Anyone run into a good book or essay relating (discussing the arguable relationship between) Kant's embedding our 'conceptual scheme' (for lack of a better term for "the way we think", or what we presuppose in describing/explaining reality) in pure reason/the forms/categories and Wittgenstein's embedding it in [our] language?
A connection between Wittgenstein and Kant is well known ... just off the top of my google jstor.org/stable/2105631?seq=1#page_scan_tab_contents . I'm not so sure about the particular relation you identify as they seem to be for opposite purposes to some extent.– virmaiorDec 4, 2015 at 6:37
Not quite sure what you mean by "opposite purposes". My curiosity is premised upon the fact that both philosophers purport to prescribe and delimit what one can properly (non-nonsensically) think (Kant)/say(Wittgenstein). According to one we are circumscribed by pure reason and according to the other by "logical structure" (TLP) or the "grammar" of language (PI). I've just never run across anyone expressly addressing the similarities that arguably exist in these projects.– gonzoDec 4, 2015 at 7:58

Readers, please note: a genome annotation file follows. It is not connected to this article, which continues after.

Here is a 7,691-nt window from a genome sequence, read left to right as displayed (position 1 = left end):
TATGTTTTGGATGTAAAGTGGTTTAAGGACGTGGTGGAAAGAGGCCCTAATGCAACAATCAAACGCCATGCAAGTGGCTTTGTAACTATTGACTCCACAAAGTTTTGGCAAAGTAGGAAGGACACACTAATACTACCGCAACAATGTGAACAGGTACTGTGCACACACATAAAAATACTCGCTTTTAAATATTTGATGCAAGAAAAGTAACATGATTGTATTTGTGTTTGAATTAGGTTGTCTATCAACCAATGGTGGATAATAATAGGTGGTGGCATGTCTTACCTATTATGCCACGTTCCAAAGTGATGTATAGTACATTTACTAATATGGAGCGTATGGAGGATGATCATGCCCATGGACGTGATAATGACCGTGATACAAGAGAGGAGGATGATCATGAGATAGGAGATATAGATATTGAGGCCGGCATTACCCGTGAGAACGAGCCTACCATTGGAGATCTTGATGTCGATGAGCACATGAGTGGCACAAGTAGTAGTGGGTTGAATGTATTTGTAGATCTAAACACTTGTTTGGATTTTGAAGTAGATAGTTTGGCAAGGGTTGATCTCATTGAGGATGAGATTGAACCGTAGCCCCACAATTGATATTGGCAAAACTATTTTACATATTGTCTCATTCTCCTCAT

I'd agree that both see things as circumscribed though Kant views there as being a single necessary circumscription in the categories of understanding. Conversely, Wittgenstein's language games (PI-style) etc. seem to be plenifold. But there's a lot of literature on Wittgenstein as a type of Kantian.– virmaiorDec 4, 2015 at 8:02
As an example, that theme seemed to be pretty prominent in amazon.com/Wittgensteins-Vienna-Allan-Janik/dp/1566631327 and in the graduate seminar I took back in 2007.– virmaiorDec 4, 2015 at 8:04
More literature wittgensteinrepository.org/agora-alws/article/view/2447/2618 oxfordscholarship.com/view/10.1093/acprof:oso/… sorites.org/Issue_14/weyls.htm (not the reference per se but Jonathan Lear's interpretation)– virmaiorDec 4, 2015 at 8:06
There is a book called Wittgenstein on the Arbitrariness of Grammar (Princeton University Press, 2004) by Michael Forster, who is also a Kant scholar I think, that has something to say about these parallels. Two quotes: p. 15:
Whereas Kant appeals simply to the human mind’s imposition of certain principles, Wittgenstein appeals to diverse human minds imposing diverse principles. Whereas Kant appeals to noumenal human nature constraining the human mind to this, Wittgenstein appeals to empirical human nature as one of the things that does so. Whereas Kant only appeals to human nature as such a constraint, Wittgenstein also appeals to social practices and traditions, as well as the usefulness and empirical applicability of the principles in question.
Does this make Wittgenstein’s position, like Kant’s, a form of idealism, then? The answer, I think, is that it does. This is so for two reasons. ...
In sum, it seems to me that, for the two reasons mentioned, Wittgenstein’s position can quite properly be described as idealist, in a sense closely analogous to that in which Kant’s was.